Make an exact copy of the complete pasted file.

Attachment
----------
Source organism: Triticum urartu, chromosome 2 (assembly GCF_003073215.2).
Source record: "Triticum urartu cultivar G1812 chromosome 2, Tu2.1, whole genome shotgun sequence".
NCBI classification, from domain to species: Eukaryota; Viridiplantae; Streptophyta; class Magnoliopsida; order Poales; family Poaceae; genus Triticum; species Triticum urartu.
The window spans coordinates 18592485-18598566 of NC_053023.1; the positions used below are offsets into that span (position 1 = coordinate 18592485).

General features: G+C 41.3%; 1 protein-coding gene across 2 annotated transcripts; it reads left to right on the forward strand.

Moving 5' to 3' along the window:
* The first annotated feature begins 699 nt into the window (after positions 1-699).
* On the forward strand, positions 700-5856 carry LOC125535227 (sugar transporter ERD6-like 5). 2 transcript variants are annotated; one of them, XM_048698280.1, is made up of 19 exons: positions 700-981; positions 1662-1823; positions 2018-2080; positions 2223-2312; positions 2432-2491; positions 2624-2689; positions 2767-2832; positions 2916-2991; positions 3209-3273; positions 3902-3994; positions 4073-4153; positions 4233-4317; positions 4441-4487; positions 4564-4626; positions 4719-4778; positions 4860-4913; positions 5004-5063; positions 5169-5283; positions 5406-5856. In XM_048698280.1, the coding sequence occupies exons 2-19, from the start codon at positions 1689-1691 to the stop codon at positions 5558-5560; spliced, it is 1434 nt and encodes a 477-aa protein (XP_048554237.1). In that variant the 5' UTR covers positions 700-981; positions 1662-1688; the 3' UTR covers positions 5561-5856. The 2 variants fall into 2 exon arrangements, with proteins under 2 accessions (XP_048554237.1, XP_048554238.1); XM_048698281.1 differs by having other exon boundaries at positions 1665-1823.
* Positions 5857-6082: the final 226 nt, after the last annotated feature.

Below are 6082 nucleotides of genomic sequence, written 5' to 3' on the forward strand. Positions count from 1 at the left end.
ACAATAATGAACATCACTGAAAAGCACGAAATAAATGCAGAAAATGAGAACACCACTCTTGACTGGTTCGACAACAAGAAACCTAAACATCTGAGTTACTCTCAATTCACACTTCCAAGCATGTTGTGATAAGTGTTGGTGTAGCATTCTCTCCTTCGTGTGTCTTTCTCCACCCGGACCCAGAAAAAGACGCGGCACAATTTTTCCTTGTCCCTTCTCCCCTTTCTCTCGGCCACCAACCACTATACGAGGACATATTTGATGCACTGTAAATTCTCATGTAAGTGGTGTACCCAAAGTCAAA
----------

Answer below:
Source organism: Triticum urartu, chromosome 2 (assembly GCF_003073215.2).
Source record: "Triticum urartu cultivar G1812 chromosome 2, Tu2.1, whole genome shotgun sequence".
NCBI classification, from domain to species: Eukaryota; Viridiplantae; Streptophyta; class Magnoliopsida; order Poales; family Poaceae; genus Triticum; species Triticum urartu.
The window spans coordinates 18592485-18598566 of NC_053023.1; the positions used below are offsets into that span (position 1 = coordinate 18592485).

General features: G+C 41.3%; 1 protein-coding gene across 2 annotated transcripts; it reads left to right on the forward strand.

Moving 5' to 3' along the window:
* The first annotated feature begins 699 nt into the window (after positions 1-699).
* On the forward strand, positions 700-5856 carry LOC125535227 (sugar transporter ERD6-like 5). 2 transcript variants are annotated; one of them, XM_048698280.1, is made up of 19 exons: positions 700-981; positions 1662-1823; positions 2018-2080; positions 2223-2312; positions 2432-2491; positions 2624-2689; positions 2767-2832; positions 2916-2991; positions 3209-3273; positions 3902-3994; positions 4073-4153; positions 4233-4317; positions 4441-4487; positions 4564-4626; positions 4719-4778; positions 4860-4913; positions 5004-5063; positions 5169-5283; positions 5406-5856. In XM_048698280.1, the coding sequence occupies exons 2-19, from the start codon at positions 1689-1691 to the stop codon at positions 5558-5560; spliced, it is 1434 nt and encodes a 477-aa protein (XP_048554237.1). In that variant the 5' UTR covers positions 700-981; positions 1662-1688; the 3' UTR covers positions 5561-5856. The 2 variants fall into 2 exon arrangements, with proteins under 2 accessions (XP_048554237.1, XP_048554238.1); XM_048698281.1 differs by having other exon boundaries at positions 1665-1823.
* Positions 5857-6082: the final 226 nt, after the last annotated feature.

Below are 6082 nucleotides of genomic sequence, written 5' to 3' on the forward strand. Positions count from 1 at the left end.
ACAATAATGAACATCACTGAAAAGCACGAAATAAATGCAGAAAATGAGAACACCACTCTTGACTGGTTCGACAACAAGAAACCTAAACATCTGAGTTACTCTCAATTCACACTTCCAAGCATGTTGTGATAAGTGTTGGTGTAGCATTCTCTCCTTCGTGTGTCTTTCTCCACCCGGACCCAGAAAAAGACGCGGCACAATTTTTCCTTGTCCCTTCTCCCCTTTCTCTCGGCCACCAACCACTATACGAGGACATATTTGATGCACTGTAAATTCTCATGTAAGTGGTGTACCCAAAGTCAAA